late Professor of Mathematics in the University of Glasgow. By the Rev. William Trail, LL.D. F. R. S. Edin. Member of the Royal Irish Academy, and Chancellor of St. Saviour's, Connor. to. pp. viii. 192. with a Portrait of Dr. Simson, and one folding Plate. Nicol and
Co. 1812. DR. TRAIL is one of the very few remaining pupils of Dr.
Simson, and is, in many respects, extremely well qualified to write memoirs of his respected friend and tutor. more than forty years, however, have elapsed since the death of Dr. Simson, every reader will be ready to ask, why the publication of this account has been so long postponed? To this question our author furnishes the following reply.
• Above thirty years ago, the late earl Stanhope honoured me with a request, to draw up an account of the life and writings of the late Dr. Simson of Glasgow, which might be published in the new edition of the Biographia Britannica. The slow progress of that great work left me much at liberty, as to the time of preparing an article which could appear only near the end of it; and for a number of years, having been occupied by engagements of a different kind, I was in some measure compelled to postpone the execution of my undertaking, much longer than I wished to have done. As there is not at present any near prospect of the completion of the Biographia, I could not properly, at my time of life, defer any longer embracing the opportunity afforded me of paying this small tribute of respect to the memory of that eminent man, by whose friendship and instruction I was honoured during some of the last years of his life.' Advert. pp. v. vi.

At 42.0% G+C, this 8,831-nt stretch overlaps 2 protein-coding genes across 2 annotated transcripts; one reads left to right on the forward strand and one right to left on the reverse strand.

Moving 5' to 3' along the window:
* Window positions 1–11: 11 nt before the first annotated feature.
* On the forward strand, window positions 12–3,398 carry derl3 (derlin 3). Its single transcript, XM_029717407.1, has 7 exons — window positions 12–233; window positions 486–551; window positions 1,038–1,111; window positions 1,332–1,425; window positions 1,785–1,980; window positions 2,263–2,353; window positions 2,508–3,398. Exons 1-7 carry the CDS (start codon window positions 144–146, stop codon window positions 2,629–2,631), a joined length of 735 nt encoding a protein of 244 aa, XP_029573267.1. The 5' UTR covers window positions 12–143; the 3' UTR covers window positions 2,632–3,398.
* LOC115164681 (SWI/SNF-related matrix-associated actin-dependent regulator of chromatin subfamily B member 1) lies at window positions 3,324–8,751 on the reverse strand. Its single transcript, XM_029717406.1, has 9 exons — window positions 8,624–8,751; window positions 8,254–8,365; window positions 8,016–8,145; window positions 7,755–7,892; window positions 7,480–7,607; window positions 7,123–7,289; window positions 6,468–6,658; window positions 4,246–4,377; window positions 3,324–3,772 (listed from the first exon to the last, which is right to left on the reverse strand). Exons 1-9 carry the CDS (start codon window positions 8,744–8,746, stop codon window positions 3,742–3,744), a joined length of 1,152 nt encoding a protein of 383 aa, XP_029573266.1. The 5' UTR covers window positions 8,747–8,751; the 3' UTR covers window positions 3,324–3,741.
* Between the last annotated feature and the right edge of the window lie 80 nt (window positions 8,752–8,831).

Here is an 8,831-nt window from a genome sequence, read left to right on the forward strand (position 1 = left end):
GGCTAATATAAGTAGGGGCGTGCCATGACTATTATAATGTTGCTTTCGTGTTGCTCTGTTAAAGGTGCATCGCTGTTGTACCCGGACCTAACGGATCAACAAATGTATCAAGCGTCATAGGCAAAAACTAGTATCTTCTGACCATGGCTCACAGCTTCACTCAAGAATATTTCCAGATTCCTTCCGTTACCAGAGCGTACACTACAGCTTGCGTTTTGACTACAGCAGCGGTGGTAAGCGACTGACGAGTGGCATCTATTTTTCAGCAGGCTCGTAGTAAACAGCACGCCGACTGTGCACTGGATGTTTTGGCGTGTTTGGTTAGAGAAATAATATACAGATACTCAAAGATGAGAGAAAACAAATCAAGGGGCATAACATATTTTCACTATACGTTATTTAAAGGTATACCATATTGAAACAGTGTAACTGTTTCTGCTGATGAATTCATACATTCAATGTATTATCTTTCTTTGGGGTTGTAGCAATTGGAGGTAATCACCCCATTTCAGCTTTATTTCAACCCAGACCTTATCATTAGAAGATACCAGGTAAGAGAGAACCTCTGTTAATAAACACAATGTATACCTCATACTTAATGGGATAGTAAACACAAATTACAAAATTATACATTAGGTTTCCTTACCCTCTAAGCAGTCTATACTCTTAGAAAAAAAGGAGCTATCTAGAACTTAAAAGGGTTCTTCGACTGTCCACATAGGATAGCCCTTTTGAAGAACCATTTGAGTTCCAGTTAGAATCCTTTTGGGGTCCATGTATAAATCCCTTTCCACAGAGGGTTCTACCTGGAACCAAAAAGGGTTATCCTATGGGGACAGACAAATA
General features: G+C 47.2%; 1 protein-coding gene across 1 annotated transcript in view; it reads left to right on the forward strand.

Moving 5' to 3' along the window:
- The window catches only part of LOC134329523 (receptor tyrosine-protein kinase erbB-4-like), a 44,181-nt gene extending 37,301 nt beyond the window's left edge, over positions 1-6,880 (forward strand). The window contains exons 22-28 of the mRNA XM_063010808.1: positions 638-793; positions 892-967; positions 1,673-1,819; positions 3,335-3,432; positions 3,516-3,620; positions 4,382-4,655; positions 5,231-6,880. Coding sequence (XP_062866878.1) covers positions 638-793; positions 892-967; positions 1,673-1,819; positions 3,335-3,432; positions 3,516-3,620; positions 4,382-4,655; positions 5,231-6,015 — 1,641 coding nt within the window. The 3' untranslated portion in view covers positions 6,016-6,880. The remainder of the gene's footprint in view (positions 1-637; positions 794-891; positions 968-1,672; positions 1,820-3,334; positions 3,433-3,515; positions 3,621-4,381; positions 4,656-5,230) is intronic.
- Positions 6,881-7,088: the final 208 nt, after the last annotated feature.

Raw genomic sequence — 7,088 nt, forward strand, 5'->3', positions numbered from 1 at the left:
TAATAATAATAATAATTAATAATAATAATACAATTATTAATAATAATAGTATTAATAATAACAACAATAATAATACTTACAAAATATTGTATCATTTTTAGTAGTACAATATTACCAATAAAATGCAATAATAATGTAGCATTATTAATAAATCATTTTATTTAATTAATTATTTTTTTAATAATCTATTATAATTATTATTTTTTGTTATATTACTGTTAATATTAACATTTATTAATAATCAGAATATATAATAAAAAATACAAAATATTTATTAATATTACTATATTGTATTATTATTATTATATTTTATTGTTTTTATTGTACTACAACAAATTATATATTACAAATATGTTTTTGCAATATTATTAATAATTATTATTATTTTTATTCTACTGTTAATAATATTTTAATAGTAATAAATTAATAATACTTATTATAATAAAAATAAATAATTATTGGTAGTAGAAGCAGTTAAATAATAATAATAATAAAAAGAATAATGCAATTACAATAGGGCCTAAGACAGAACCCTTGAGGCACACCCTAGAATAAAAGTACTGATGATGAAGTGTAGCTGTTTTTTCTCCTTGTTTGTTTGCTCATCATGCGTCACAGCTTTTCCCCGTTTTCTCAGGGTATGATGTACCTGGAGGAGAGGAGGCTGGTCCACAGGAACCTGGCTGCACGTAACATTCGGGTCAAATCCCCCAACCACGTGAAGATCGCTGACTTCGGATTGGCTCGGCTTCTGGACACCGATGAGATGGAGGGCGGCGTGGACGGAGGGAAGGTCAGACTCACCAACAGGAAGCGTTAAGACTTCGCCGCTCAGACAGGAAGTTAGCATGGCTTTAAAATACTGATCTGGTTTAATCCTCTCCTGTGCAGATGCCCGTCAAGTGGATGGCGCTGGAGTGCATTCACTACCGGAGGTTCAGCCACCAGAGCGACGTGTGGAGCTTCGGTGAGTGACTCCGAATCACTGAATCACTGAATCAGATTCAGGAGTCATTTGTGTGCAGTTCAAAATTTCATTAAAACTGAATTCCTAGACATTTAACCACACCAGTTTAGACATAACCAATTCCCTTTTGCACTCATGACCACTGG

The body of Dr. Trail's work is divided into five sections, which contain 'l. a general account of Dr. Simson's life; 2. a particular account of his mathematical studies, and of the works published by himself; 3. an account of his posthumous works; 4. an account of bis unpublished papers and cor. respondence ; 5. a sketch of his character.' These are followed by nearly fifty pages of notes, in a smaller type; and three appendices, of which we may have occasion to speak more at large, as we proceed.